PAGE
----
Biodiversity in 2010
Tropical forests continue to be lost at a rapid rate, although deforestation has recently slowed in some countries. Net loss of forests has slowed substantially in the past decade, largely due to forest expansion in temperate regions.
The best information on terrestrial habitats relates to forests, which currently occupy approximately 31 per cent of the Earth's land surface. Forests are estimated to contain more than half of terrestrial animal and plant species, the great majority of them in the tropics, and account for more than two-thirds of net primary production on land - the conversion of solar energy into plant matter.
Deforestation, mainly conversion of forests to agricultural land, is showing signs of decreasing in several tropical countries [See Box 5 and Figure 7], but continues at an alarmingly high rate. Just under 130,000 square kilometres of forest were converted to other uses or lost through natural causes each year from 2000 to 2010, compared to nearly 160,000 square kilometres per year in the 1990s. The net loss of forests has slowed substantially, from approximately 83,000 square kilometres per year in the 1990s to just over 50,000 square kilometres per year from 2000-2010. This is mainly due to large-scale planting of forests in temperate regions and to natural expansion of forests. Since newly-planted forests often have low biodiversity value and may only include a single tree species, a slowing of net forest loss does not necessarily imply a slowing in the loss of global forest biodiversity. Between 2000 and 2010, the global extent of primary forest (that is, substantially undisturbed) declined by more than 400,000 square kilometres, an area larger than Zimbabwe.
South America and Africa continued to have the largest net loss of forests in 2000-2010. Oceania also reported a net loss of forests, while the area of forest in North and Central America (treated as a single region) was estimated to be almost the same in 2010 as in 2000. The forest area in Europe continued to expand, although at a slower rate than in the 1990s. Asia, which had a net loss in the 1990s, reported a net gain of forests in the period 2000-2010, primarily due to large-scale afforestation reported by China, and despite continued high rates of net loss of forests in many countries in South and Southeast Asia.
The conifer-dominated boreal forests of high Northern latitudes have remained broadly stable in extent in recent years. However, there are signs in some regions that they have become degraded. In addition, both temperate and boreal forests have become more vulnerable to outbreaks of pests and diseases, due in part to an increase in winter temperatures. For example an unprecedented outbreak of the mountain pine beetle has devastated more than 110,000 square kilometres of forest in Canada and the Western United States since the late 1990s.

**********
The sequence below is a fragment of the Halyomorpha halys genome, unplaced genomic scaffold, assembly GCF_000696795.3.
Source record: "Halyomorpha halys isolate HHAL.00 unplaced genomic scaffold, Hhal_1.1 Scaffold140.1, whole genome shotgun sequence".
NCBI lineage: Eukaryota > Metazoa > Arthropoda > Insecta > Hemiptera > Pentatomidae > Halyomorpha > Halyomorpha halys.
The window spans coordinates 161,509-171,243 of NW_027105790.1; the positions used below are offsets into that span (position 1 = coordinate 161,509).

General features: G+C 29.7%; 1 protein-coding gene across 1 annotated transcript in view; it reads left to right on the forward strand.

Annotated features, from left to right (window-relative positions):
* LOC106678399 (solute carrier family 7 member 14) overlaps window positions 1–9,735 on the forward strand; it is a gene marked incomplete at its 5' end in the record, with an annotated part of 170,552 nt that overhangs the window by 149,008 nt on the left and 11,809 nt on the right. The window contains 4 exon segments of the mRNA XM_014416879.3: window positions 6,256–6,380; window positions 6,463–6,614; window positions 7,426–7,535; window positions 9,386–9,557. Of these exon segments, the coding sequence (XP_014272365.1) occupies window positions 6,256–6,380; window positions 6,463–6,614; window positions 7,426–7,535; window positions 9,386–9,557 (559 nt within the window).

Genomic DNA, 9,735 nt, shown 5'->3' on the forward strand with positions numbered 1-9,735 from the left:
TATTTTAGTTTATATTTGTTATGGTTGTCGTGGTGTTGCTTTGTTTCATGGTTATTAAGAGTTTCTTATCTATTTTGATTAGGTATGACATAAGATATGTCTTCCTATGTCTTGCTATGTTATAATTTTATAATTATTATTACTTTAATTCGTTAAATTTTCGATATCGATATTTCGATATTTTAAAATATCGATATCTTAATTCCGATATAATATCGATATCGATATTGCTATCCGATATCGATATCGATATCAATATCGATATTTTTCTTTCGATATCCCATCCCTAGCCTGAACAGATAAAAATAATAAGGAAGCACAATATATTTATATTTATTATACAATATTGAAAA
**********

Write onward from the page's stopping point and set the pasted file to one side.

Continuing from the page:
Savannas and grasslands, while less well documented, have also suffered severe declines.
The extent of other terrestrial habitats is less well documented. It is estimated that more than 95 per cent of North American grasslands have been lost. Cropland and pasture have replaced nearly half of the cerrado, the woodlandsavanna biome of Central Brazil which has an exceptionally rich variety of endemic plant species. Between 2002 and 2008, the cerrado was estimated to have lost more than 14,000 square kilometres per year, or 0.7% of its original extent annually, well above the current rate of loss in the Amazon.
The Miombo woodlands of Southern Africa, another savanna region with significant plant diversity, are also experiencing continued deforestation. Stretching from Angola to Tanzania and covering an area of 2.4 million square kilometres (the size of Algeria), the Miombo provide firewood, building material and extensive supplies of wild food and medicinal plants to local communities across the region. The woodlands are threatened by clearing land for agriculture, extraction of wood to make charcoal, and uncontrolled bush fires.
Abandonment of traditional agricultural practices may cause loss of cultural landscapes and associated biodiversity.
Traditional techniques of managing land for agriculture, some dating back thousands of years, have served an important function in keeping human settlements in harmony with the natural resources on which people depend [See Box 6]. In many parts of the world, these systems are being lost, due partly to the intensification of production, and partly to abandonment linked to migration from rural to urban areas. In some cases, this trend may create opportunities for biodiversity through the re-establishment of natural ecosystems on abandoned farmland. However, the changes may also involve important losses of distinctive biodiversity, among both domesticated and wild species, and of ecosystem services provided by managed landscapes.
Terrestrial habitats have become highly fragmented, threatening the viability of species and their ability to adapt to climate change.
Ecosystems across the planet, including some with exceptionally high levels of biodiversity, have become severely fragmented, threatening the long-term viability of many species and ecosystem services. Global data regarding this process are hard to obtain, but some well-studied ecosystems provide illustrations of the scale of fragmentation and its impacts. For example, the remaining South American Atlantic Forest, estimated to contain up to eight per cent of all terrestrial species, is largely composed of fragments less than one square kilometre in size. More than 50 per cent lies within 100 metres of the forest edge.